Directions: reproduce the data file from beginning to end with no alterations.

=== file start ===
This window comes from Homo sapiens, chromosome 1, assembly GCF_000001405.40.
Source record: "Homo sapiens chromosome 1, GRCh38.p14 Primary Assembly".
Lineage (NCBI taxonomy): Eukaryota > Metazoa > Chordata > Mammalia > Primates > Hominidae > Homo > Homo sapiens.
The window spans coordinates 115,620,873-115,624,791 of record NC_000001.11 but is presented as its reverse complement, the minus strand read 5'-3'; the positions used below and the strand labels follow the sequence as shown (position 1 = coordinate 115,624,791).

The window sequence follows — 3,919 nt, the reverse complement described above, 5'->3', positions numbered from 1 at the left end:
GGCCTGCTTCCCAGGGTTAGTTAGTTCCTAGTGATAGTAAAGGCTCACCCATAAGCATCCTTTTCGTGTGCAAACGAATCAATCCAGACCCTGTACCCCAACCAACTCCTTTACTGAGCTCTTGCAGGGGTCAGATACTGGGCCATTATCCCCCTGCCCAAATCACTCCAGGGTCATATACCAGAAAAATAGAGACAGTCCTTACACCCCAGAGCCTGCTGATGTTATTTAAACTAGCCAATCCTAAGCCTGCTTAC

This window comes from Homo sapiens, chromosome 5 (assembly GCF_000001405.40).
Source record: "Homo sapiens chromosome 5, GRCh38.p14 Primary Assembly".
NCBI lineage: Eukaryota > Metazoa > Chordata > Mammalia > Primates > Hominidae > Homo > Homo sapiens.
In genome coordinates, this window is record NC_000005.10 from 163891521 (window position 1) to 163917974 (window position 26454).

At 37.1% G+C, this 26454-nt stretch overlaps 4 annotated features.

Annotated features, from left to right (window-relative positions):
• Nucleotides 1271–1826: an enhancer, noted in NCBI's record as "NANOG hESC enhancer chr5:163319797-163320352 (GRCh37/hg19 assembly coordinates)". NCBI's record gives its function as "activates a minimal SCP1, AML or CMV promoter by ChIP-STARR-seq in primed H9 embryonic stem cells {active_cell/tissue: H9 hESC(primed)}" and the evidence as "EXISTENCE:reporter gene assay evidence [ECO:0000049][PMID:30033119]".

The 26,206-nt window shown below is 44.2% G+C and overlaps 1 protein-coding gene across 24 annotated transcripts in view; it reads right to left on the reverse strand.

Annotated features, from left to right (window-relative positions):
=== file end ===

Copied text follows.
This window comes from Homo sapiens, chromosome 1, assembly GCF_000001405.40.
Source record: "Homo sapiens chromosome 1, GRCh38.p14 Primary Assembly".
Lineage (NCBI taxonomy): Eukaryota > Metazoa > Chordata > Mammalia > Primates > Hominidae > Homo > Homo sapiens.
The window spans coordinates 115,620,873-115,624,791 of record NC_000001.11 but is presented as its reverse complement, the minus strand read 5'-3'; the positions used below and the strand labels follow the sequence as shown (position 1 = coordinate 115,624,791).

The window sequence follows — 3,919 nt, the reverse complement described above, 5'->3', positions numbered from 1 at the left end:
GGCCTGCTTCCCAGGGTTAGTTAGTTCCTAGTGATAGTAAAGGCTCACCCATAAGCATCCTTTTCGTGTGCAAACGAATCAATCCAGACCCTGTACCCCAACCAACTCCTTTACTGAGCTCTTGCAGGGGTCAGATACTGGGCCATTATCCCCCTGCCCAAATCACTCCAGGGTCATATACCAGAAAAATAGAGACAGTCCTTACACCCCAGAGCCTGCTGATGTTATTTAAACTAGCCAATCCTAAGCCTGCTTAC

This window comes from Homo sapiens, chromosome 5 (assembly GCF_000001405.40).
Source record: "Homo sapiens chromosome 5, GRCh38.p14 Primary Assembly".
NCBI lineage: Eukaryota > Metazoa > Chordata > Mammalia > Primates > Hominidae > Homo > Homo sapiens.
In genome coordinates, this window is record NC_000005.10 from 163891521 (window position 1) to 163917974 (window position 26454).

At 37.1% G+C, this 26454-nt stretch overlaps 4 annotated features.

Annotated features, from left to right (window-relative positions):
• Nucleotides 1271–1826: an enhancer, noted in NCBI's record as "NANOG hESC enhancer chr5:163319797-163320352 (GRCh37/hg19 assembly coordinates)". NCBI's record gives its function as "activates a minimal SCP1, AML or CMV promoter by ChIP-STARR-seq in primed H9 embryonic stem cells {active_cell/tissue: H9 hESC(primed)}" and the evidence as "EXISTENCE:reporter gene assay evidence [ECO:0000049][PMID:30033119]".

The 26,206-nt window shown below is 44.2% G+C and overlaps 1 protein-coding gene across 24 annotated transcripts in view; it reads right to left on the reverse strand.

Annotated features, from left to right (window-relative positions):